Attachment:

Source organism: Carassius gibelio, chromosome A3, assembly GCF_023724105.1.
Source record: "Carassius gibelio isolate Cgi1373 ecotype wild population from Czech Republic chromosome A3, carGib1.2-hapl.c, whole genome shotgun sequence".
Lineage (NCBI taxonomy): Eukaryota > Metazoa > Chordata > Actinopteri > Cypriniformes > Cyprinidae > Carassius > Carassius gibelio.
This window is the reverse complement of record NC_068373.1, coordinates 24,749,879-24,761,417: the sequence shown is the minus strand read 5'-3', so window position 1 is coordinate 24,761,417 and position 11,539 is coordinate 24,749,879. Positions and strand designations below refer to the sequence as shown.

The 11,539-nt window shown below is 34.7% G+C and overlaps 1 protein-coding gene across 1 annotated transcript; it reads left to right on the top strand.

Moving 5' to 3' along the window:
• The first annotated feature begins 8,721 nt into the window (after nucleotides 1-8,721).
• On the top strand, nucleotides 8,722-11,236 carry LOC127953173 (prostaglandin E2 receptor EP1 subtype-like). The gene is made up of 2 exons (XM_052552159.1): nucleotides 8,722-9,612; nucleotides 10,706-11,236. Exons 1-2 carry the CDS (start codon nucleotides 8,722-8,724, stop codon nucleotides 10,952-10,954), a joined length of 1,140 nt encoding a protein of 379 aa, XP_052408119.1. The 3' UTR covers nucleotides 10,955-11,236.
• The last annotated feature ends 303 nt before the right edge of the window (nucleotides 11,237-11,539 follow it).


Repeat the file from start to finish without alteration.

Source organism: Carassius gibelio, chromosome A3, assembly GCF_023724105.1.
Source record: "Carassius gibelio isolate Cgi1373 ecotype wild population from Czech Republic chromosome A3, carGib1.2-hapl.c, whole genome shotgun sequence".
Lineage (NCBI taxonomy): Eukaryota > Metazoa > Chordata > Actinopteri > Cypriniformes > Cyprinidae > Carassius > Carassius gibelio.
This window is the reverse complement of record NC_068373.1, coordinates 24,749,879-24,761,417: the sequence shown is the minus strand read 5'-3', so window position 1 is coordinate 24,761,417 and position 11,539 is coordinate 24,749,879. Positions and strand designations below refer to the sequence as shown.

The 11,539-nt window shown below is 34.7% G+C and overlaps 1 protein-coding gene across 1 annotated transcript; it reads left to right on the top strand.

Moving 5' to 3' along the window:
• The first annotated feature begins 8,721 nt into the window (after nucleotides 1-8,721).
• On the top strand, nucleotides 8,722-11,236 carry LOC127953173 (prostaglandin E2 receptor EP1 subtype-like). The gene is made up of 2 exons (XM_052552159.1): nucleotides 8,722-9,612; nucleotides 10,706-11,236. Exons 1-2 carry the CDS (start codon nucleotides 8,722-8,724, stop codon nucleotides 10,952-10,954), a joined length of 1,140 nt encoding a protein of 379 aa, XP_052408119.1. The 3' UTR covers nucleotides 10,955-11,236.
• The last annotated feature ends 303 nt before the right edge of the window (nucleotides 11,237-11,539 follow it).